Say, what’s going on here? What you are witnessing is a temporal wormhole allowing cartographers of today to collaborate with cartographers of the past.
Before we slang massless ephemeral pixels about with unprecedented ease, cartographers would hone for years the craftsmanship of hand etched and painted layers that would be merged in a tedious photographic process. In the rarefied air of peak cartographic craft, artists would paint topographic hillshade with graphite or air brush, using the impossibly complex algorithmic wet-works of their brains and hands.
It would have been photographically merged with other layered components like landcover hues and natural & cultural features. It’s a thing of absolute beauty. Getting hillshade right at large (zoomed out) scales like this is tricky, for sure. There is a painterly aesthetic and a grain that give this hillshade a charming tactile quality. I wondered, as I do, regarding stuff like this, if I could capture some of Schutzler’s hand in my own maps. Specifically, I wondered if I could play with the monochrome palette to adapt the hillshade as an overlay companion to modern satellite imagery.
Cracking open the symbology panel, I can play with the gradient. It starts as a standard gray-scale gradient but you can play with the color stops to change the hue and transparency of any step across the color scheme (my favorite feature of ArcGIS Pro). I gave the shadows a cool deep plum, transitioned to fully transparent in the mid-tones, and gave the sunlit slopes a faint butter hue. The brightest tone I left fully transparent because that lived mainly in the unpainted paper background.
The result is a hand-painted hillshade map of the past with some coloration and, most importantly, transparent mid-tones.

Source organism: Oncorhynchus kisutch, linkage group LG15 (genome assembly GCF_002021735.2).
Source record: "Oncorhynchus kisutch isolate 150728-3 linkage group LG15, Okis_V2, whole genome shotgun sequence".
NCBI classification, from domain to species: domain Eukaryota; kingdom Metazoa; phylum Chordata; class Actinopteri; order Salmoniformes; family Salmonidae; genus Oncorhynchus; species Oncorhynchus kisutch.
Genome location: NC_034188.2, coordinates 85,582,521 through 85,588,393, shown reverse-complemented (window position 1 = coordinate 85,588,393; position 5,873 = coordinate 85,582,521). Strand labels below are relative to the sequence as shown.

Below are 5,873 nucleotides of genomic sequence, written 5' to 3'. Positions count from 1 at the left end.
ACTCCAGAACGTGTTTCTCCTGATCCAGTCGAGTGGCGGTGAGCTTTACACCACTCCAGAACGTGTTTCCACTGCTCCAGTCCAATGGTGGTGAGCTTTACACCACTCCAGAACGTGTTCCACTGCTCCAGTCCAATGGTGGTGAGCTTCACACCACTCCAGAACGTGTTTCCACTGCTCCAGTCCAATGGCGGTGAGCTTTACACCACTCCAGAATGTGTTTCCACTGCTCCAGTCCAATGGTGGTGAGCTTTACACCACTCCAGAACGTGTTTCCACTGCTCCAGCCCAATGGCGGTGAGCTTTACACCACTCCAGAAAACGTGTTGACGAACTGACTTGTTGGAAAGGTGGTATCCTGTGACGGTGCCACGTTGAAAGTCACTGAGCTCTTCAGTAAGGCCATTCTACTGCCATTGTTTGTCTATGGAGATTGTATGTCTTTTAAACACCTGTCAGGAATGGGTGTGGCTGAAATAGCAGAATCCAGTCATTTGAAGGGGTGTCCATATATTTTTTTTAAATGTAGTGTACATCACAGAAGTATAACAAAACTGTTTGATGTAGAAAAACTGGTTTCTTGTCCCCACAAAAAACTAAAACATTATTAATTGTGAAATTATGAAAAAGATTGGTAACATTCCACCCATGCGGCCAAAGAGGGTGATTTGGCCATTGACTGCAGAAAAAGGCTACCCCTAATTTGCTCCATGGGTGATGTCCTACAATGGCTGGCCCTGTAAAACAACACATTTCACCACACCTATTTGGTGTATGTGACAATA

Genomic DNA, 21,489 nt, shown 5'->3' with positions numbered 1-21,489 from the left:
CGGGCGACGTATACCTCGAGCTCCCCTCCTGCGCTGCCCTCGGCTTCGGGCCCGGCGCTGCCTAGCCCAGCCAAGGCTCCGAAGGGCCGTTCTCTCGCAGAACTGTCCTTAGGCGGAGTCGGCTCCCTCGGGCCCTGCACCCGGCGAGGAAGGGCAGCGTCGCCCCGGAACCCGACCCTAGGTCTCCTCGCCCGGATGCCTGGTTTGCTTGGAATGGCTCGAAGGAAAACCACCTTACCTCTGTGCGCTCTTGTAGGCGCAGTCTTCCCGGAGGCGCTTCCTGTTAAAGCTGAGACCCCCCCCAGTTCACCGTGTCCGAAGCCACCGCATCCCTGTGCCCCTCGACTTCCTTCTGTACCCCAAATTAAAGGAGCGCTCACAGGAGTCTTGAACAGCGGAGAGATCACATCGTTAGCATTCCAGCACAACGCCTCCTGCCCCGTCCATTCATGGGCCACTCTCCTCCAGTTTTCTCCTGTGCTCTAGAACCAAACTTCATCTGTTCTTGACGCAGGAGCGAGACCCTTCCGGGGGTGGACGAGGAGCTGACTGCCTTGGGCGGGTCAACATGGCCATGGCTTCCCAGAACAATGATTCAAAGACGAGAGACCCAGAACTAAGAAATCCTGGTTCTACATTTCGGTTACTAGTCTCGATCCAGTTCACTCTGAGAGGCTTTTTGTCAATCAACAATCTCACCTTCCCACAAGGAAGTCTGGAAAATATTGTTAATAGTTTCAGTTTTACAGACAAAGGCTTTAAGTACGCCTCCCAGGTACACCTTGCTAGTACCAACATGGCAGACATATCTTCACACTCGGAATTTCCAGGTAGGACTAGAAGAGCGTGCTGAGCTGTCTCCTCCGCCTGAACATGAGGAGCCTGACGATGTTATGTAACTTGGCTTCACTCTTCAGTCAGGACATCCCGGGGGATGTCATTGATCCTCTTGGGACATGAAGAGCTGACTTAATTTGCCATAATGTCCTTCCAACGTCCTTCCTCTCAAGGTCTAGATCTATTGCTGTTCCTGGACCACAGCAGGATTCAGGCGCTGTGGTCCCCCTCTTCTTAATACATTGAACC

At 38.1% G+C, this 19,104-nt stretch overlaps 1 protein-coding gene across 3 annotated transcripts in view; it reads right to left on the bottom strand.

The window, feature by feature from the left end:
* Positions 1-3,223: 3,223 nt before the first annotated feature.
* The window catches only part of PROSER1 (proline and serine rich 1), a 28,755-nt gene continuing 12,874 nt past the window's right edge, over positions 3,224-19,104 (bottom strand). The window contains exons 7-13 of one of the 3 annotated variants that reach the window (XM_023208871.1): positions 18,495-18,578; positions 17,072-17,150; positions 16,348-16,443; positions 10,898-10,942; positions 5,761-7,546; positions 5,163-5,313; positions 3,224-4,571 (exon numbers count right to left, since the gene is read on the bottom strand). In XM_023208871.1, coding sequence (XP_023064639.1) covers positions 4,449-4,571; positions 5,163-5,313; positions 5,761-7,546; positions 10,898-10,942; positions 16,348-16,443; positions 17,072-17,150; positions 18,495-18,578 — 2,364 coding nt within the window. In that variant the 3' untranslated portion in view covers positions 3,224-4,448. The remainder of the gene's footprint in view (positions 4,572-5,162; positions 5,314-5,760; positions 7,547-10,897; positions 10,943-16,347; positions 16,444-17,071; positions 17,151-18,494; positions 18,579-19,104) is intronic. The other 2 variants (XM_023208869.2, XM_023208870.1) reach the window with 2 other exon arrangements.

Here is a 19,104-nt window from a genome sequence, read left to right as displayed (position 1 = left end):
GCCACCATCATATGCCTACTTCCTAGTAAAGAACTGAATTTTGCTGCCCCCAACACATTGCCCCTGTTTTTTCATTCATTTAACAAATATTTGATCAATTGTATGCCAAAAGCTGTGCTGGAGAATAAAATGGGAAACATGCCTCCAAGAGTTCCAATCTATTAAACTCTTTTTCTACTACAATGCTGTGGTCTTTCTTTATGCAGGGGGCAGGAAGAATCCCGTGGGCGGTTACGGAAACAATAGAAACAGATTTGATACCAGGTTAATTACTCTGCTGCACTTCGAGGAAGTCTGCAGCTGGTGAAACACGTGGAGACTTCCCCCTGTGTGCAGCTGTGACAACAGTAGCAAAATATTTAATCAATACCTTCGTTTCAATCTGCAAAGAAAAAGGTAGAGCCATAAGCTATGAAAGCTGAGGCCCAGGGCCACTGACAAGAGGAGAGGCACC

Let’s turn that layer off for a moment and add some satellite imagery from NASA’s Blue Marble project. I love this imagery because, as a mosaic of a bunch of separate cloud-free images, it does a beautiful job of providing topographic texture and hue that is just right at this scale. Often mosaic imagery is compiled from data captured at much closer scales, which, when blended at this level can result in a busy image. This imagery looks like how you’d see Earth from above. I dig it.
But how does it look when you turn on the tweaked vintage hillshade? It looks sweet!
And there is just something satisfying about collaborating across the generations. Retro hand-wrought hillshade atop modern satellite imagery. And Schutzle’s work lines up perfectly with an enviable glimpse of Earth that nobody had seen yet. So much to like about that.
I hope that you visit the Shaded Relief Archive and pull in some of these amazing works into your own projects. To get you started I’ve shared my ArcGIS Pro project, so you’ll have a head start on the NASA imagery and the adjusted hillshade palette. So bust it open and pull in other hillshade images. Do your thing, and give a virtual high five to Tom Patterson and the Cartographers that he’s connected us to.
Happy Cross-Generational Mapping! John Nelson
P.S. Here is a version of Africa, with hillshade painted by Kenneth Townsend (date unknown) and Alaska, with hillshade painted by Dorothy Nelson (date unknown).